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A meningioma is a tumor that arises from the membranes that surround the brain and spinal cord, which are known as the meninges. Most meningiomas are noncancerous (benign), though on occasion, they may be cancerous (malignant). Some meningiomas are classified as atypical — which means they’re neither benign nor malignant but, rather, something in between. Meningiomas occur most commonly in older women. But a meningioma can occur in males and at any age, including childhood. A meningioma doesn’t always require immediate treatment. A meningioma that causes no significant signs and symptoms may be monitored over time.

What are the symptoms?

Signs and symptoms of a meningioma typically begin gradually and may be very subtle at first. Depending on where in the brain or spine the tumor is located, the signs and symptoms may include:

  • Changes in vision, such as seeing double or blurriness
  • Headaches that worsen with time
  • Hearing loss
  • Memory loss
  • Loss of smell
  • Seizures
  • Weakness in the arms or legs

Many of the signs and symptoms of a meningioma develop slowly, but sometimes a meningioma requires emergency care. Patients should seek emergency care if they have sudden onsets of seizures or sudden changes in vision or memory.

How is it caused?

The causes of a meningioma are not clear. Doctors believe that something causes certain cells in the meninges to multiply out of control leading to a meningioma tumor. It is still unknown whether meningiomas form because of inherited genes, environmental causes, hormones or a combination of these factors.

How is it diagnosed?

A meningioma may be detected on an imaging test, such as computerized tomography, which takes X-rays in the shape of cross-sectional images (like slices) of the brain and head. These images are combined together by a computer to create a full picture of the brain. A meningioma may also be diagnosed with magnetic resonance imaging (MRI). With this imaging study, a magnetic field and radio waves are used to create cross-sectional images of the structures within the brain. MRI scans provide a more detailed picture of the brain and meningiomas.

What are the treatment options?

The treatment for a meningioma depends on the size of the meningioma, where it’s situated and how aggressive it’s believed to be. The doctor will also take into consideration a patient’s overall health and goals for treatment.

Doctors don’t always recommend immediate treatment for a patient with a meningioma. A small, slow-growing meningioma without symptoms may not require treatment. If the doctor does not recommend treatment for a meningioma, a patient will likely have brain scans periodically to evaluate the meningioma for signs of growth. If the doctor determines the meningioma is growing and needs to be treated, there are several treatment options.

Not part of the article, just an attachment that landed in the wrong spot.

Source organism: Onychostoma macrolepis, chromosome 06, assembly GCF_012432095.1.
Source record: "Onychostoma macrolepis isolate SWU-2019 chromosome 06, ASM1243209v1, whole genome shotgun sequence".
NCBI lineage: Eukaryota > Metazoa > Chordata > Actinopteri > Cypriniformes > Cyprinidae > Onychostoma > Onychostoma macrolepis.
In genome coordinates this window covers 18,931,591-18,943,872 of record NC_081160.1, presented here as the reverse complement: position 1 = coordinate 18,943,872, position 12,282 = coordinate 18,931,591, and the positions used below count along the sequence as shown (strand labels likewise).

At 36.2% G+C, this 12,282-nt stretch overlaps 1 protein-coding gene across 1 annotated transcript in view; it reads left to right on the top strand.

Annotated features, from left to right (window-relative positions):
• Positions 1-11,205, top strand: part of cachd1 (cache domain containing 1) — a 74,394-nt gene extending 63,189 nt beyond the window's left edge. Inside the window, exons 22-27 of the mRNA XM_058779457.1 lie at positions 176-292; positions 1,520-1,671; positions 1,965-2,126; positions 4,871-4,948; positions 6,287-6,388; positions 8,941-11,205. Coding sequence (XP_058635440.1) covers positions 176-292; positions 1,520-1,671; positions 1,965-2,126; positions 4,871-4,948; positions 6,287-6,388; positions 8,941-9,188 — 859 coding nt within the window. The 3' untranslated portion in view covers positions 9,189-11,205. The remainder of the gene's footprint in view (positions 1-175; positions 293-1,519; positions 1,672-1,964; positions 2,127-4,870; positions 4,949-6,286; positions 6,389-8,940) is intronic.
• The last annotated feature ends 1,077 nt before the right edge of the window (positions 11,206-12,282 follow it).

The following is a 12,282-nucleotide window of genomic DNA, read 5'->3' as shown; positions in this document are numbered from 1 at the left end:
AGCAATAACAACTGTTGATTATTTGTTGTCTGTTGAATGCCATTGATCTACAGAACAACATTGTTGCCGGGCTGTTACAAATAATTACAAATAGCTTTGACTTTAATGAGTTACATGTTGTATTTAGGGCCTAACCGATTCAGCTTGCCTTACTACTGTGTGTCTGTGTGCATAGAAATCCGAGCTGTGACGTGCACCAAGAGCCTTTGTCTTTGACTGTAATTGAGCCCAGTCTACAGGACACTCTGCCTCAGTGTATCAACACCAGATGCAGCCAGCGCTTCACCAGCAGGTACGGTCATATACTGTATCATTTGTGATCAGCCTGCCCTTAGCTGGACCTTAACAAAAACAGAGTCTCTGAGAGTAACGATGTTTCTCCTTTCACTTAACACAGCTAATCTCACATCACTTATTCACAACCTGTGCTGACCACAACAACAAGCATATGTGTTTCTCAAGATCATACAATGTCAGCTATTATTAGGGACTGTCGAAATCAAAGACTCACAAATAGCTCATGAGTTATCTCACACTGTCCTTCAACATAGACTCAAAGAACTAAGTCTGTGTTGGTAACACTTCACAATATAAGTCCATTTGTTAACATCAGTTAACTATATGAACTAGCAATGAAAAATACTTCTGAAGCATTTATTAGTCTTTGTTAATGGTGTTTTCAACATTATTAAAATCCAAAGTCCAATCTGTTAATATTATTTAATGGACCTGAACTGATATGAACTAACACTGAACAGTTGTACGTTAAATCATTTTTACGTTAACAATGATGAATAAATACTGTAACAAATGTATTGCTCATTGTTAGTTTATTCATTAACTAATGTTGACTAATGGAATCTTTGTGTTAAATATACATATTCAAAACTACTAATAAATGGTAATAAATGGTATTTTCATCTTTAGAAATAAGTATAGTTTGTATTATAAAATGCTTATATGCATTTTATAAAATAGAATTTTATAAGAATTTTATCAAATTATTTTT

If a meningioma is causing symptoms and showing signs of growth, a doctor may recommend surgery. Surgeons work to remove the meningioma completely. Since a meningioma may form near many delicate structures in the brain or spinal cord, it’s not always possible to remove the entire tumor. In those cases, surgeons remove as much of it as possible.

Following the surgery, if no visible tumor remains, no further treatment may be necessary. If the tumor is benign and only a small piece remains, then the doctor may recommend periodic follow-up scans. In some cases, small leftover tumors may be treated with a form of radiation treatment known as stereotactic radiosurgery. If the tumor is atypical or malignant, then a patient may need radiation therapy. The risks of surgery include infection and bleeding. The specific risks of a patient’s surgery will depend on the location of the meningioma. Patients should ask their surgeons directly about the details of their surgery.

If a meningioma can’t be completely removed, the doctor may recommend radiation therapy after the surgery. The goal of radiation therapy is to destroy any remaining meningioma cells and reduce the chance of recurrence. Radiation therapy uses a large machine to aim high-powered energy beams at the tumor cells.

Advances in radiation therapy increase the dose of radiation to the meningioma while reducing radiation to healthy tissue. These include fractionated stereotactic radiotherapy (SRT) and intensity-modulated radiation therapy (IMRT).

Radiosurgery is a type of radiation treatment that aims several beams of powerful radiation at a precise point. This treatment doesn’t involve scalpels or incisions. Radiosurgery is usually done in an outpatient setting in a few hours. Radiosurgery may be an option for people with meningiomas that can’t be removed with conventional surgery or for meningiomas that recur despite treatment.
When meningiomas recur or don’t respond to surgery and radiation, doctors may try different treatments. Most chemotherapy treatments have not proved effective to date, but some medications, such as hydroxyurea (Droxia®, Hydrea®), are sometimes used. Other drugs are being tested as well, such as those that prevent the release of growth hormones. Some medications that stop the tumor’s ability to form blood vessels (angiogenesis inhibitors) are seen as promising, but the data is preliminary. More study is still needed in this area.
Keck Medicine of USC
Univeristy of Southern California
Keck Medicine of USC
Keck Medicine of USC
Keck Medicine of USC is the University of Southern California’s medical enterprise, one of only two university-owned academic medical centers in the Los Angeles area.